Getting ready for 2010 Olympics?

10 07 2009

I’m sure you have noticed, with all the hype on the upcoming Olympics, Vancouver is busy. Constructions are happening everywhere, from apartment buildings to public transit facilities. Have you ever wondered though, with all these construction projects going on at once, where in the world these did these workers come from?

Apparently, we get a lot of foreign workers. A lot. According to this article, in mid 2008, there were 2,000 to 3,000 foreign workers and thousands more unaccounted for in BC alone. Legally or illegally, these people were being trafficked from Southern American region, particularly Mexico. And these people too, are prone to abuse. Abuse in a sense that they are being exploited and underpaid. Unfortunately for them, leaving a job to another is not that easy. The lengthy process of getting a new work permit has prevented them to even reporting the abuse.  Okay, back on track.

What I’m trying to say is, with the increasing number of foreign workers, there is an increase in demand for sexual services. And if I may quote “sex trade workers in Vancouver are busier than ever” (Chris Atchison). And the Olympics is not even here yet.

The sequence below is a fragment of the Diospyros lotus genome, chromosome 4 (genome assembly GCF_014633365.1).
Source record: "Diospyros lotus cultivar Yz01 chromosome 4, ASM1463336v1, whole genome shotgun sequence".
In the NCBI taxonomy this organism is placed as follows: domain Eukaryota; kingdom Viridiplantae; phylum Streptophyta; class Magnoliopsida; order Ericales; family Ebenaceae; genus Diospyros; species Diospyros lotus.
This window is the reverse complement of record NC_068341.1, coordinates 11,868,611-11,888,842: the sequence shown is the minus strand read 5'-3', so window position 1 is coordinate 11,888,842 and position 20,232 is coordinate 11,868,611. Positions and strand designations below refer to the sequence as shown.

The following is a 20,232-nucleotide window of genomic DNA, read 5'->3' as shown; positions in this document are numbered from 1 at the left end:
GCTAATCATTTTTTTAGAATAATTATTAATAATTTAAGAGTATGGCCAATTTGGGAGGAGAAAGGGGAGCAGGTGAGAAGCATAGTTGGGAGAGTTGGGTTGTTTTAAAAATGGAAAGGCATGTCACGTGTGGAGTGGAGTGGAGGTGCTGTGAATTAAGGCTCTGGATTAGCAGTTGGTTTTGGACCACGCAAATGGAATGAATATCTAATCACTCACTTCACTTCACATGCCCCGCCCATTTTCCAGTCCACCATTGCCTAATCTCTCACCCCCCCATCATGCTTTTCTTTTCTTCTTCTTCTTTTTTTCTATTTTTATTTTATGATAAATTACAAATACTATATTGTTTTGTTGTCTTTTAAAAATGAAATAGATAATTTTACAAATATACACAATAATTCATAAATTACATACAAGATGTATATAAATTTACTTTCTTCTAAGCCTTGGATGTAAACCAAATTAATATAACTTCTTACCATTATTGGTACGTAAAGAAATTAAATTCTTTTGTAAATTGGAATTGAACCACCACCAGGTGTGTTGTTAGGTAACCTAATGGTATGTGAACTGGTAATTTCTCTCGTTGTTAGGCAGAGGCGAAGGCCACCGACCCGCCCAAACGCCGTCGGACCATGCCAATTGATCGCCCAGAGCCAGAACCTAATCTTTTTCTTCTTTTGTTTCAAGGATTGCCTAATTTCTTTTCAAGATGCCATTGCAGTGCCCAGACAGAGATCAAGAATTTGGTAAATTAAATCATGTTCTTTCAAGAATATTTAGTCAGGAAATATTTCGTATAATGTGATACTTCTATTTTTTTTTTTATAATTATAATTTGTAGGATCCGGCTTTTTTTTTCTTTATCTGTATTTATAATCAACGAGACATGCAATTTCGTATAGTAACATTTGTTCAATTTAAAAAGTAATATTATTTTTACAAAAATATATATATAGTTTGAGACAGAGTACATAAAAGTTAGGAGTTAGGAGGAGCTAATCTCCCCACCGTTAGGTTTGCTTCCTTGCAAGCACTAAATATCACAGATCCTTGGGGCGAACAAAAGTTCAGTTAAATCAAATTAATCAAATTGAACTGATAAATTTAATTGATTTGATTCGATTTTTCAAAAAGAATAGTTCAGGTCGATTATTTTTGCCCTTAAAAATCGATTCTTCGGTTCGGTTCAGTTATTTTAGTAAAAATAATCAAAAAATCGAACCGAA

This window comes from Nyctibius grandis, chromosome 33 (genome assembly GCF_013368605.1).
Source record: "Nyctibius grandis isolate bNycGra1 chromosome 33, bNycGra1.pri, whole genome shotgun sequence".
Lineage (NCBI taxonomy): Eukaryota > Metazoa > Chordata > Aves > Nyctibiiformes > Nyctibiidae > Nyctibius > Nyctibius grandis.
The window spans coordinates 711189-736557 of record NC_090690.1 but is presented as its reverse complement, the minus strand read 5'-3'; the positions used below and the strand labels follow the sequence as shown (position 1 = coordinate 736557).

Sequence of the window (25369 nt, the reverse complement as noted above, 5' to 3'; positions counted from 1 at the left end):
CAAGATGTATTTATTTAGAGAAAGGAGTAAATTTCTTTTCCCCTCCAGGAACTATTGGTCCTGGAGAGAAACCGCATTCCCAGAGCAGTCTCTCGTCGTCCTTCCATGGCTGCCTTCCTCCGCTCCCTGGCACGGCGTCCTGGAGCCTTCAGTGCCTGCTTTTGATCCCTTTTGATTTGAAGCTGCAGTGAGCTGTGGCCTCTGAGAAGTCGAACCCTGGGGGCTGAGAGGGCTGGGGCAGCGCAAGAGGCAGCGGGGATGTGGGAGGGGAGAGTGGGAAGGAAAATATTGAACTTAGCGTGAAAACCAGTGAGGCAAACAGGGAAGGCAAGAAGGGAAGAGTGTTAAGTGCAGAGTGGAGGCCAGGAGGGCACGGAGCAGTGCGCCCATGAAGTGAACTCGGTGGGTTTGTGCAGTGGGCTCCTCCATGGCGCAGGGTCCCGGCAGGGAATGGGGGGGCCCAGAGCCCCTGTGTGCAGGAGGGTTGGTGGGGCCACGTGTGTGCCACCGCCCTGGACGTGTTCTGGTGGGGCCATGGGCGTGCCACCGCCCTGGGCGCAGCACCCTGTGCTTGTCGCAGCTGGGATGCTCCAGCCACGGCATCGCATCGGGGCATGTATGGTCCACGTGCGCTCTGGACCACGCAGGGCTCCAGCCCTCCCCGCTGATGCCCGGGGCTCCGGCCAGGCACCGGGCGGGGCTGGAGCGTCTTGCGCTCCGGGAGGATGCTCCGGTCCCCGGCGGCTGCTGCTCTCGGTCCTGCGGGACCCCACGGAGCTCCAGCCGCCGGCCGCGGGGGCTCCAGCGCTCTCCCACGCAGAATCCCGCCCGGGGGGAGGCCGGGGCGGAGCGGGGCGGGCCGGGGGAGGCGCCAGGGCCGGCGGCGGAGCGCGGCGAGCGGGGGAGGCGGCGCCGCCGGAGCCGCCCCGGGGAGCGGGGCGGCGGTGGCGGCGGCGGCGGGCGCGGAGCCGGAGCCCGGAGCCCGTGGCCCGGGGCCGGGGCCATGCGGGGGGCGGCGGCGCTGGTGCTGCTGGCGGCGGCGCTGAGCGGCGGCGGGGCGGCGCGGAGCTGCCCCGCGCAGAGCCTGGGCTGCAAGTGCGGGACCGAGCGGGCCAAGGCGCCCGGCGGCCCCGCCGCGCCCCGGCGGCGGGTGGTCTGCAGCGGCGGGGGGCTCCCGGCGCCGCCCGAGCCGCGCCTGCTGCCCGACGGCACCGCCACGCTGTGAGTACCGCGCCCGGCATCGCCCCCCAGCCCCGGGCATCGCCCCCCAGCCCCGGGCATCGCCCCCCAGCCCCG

Given these foreign workers live all over Vancouver, there is likelihood that sex trade workers from downtown east side will be taken out of their “safety zone” even further. How about if they were taken on a date to an unfamiliar area, where there is only little lighting? Or an area where there is just no one around. Sex trade workers are even more susceptible to violence than ever.

Don’t forget about the “social cleansing” mentioned in a previous post. Cleaning up the streets mean that these sex trade workers have to, willing or unwillingly, go some place else. And then the question comes up again. Where can they go? Where should they go? What if every street in Vancouver is being cleaned from sex trade workers? Then these women must go where they are unseen and almost invisible. That means they have to go to dark streets, dark alleys, industrial areas, and everywhere else they can be less visible.

An alley on East Hastings. Is it a better place than the streets?

An alley on East Hastings. Is it a better place than the streets?

Many sex trade workers, interest groups and organizations have been pleading for decriminalization of prostitution and legalized brothels, which hopefully will increase safety for sex trade workers. However, the idea of having legalized brothels seem to be far-fetched. Disagreements come from many levels of society: Vancouverites, politicians, local government, and all the way up to federal government level. The idea of decriminalization too, received favourable and ufavourable responses. Some would agree that providing brothels mean providing a safer, controlled space for these women, where they can be much safer than being on the streets. But some would argue that brothels may induce more people to become prostitutes.
If these ideas are much opposed, what’s the better idea then?

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